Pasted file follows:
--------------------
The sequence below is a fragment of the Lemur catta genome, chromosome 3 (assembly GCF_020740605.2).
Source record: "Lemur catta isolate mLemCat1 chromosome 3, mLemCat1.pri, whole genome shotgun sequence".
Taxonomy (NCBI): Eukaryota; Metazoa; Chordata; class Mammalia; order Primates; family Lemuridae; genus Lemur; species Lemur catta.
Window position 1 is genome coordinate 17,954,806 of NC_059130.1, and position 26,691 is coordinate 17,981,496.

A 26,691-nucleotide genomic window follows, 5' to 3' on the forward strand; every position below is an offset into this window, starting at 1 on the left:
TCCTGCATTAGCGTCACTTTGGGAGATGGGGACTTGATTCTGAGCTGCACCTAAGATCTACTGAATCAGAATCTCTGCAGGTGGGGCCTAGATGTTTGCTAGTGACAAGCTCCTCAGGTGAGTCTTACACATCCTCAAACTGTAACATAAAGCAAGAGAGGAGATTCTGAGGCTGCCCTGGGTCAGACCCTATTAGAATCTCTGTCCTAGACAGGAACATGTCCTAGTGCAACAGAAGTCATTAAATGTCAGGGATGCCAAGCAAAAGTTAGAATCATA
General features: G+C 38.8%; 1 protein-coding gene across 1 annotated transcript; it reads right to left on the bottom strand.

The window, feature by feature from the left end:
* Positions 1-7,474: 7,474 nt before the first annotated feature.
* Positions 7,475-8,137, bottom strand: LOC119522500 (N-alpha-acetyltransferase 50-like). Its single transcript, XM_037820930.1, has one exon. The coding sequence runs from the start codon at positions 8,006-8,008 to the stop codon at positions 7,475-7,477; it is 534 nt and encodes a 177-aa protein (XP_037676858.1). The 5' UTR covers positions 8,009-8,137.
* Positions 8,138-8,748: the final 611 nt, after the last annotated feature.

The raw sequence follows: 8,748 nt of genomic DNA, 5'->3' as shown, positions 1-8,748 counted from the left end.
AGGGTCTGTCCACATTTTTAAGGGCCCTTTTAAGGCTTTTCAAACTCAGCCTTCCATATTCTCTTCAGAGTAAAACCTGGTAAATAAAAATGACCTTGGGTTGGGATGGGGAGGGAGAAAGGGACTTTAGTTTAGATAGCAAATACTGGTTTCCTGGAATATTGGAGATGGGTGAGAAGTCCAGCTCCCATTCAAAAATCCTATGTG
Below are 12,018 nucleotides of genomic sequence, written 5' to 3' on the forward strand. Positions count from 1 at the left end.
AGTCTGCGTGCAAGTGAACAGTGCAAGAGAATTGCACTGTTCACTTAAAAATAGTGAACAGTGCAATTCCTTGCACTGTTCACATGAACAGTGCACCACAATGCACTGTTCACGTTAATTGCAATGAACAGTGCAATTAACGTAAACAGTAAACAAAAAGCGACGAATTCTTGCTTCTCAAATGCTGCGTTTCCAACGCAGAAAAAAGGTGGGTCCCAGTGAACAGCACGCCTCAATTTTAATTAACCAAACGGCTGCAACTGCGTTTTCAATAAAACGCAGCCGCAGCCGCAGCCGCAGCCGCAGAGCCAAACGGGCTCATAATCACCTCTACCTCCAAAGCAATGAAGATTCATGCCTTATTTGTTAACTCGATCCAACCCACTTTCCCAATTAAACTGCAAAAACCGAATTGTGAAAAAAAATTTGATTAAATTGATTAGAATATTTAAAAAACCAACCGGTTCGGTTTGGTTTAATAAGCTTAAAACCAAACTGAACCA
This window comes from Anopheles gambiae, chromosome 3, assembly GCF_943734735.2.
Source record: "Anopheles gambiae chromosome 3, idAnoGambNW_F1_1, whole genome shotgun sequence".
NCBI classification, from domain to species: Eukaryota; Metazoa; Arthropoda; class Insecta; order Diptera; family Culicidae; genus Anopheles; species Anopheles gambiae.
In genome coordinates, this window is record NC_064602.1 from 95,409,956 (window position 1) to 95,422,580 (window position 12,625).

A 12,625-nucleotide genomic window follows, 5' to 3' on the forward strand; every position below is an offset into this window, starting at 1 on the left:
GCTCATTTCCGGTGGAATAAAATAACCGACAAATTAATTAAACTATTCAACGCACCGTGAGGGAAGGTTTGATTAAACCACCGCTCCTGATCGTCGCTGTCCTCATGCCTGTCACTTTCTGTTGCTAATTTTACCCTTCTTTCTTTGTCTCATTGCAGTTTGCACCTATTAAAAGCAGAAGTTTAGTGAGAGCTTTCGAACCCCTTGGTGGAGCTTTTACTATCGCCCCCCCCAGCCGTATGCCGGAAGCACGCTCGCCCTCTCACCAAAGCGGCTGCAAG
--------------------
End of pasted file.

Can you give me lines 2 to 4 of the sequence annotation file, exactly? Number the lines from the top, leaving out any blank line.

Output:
Source record: "Lemur catta isolate mLemCat1 chromosome 3, mLemCat1.pri, whole genome shotgun sequence".
Taxonomy (NCBI): Eukaryota; Metazoa; Chordata; class Mammalia; order Primates; family Lemuridae; genus Lemur; species Lemur catta.
Window position 1 is genome coordinate 17,954,806 of NC_059130.1, and position 26,691 is coordinate 17,981,496.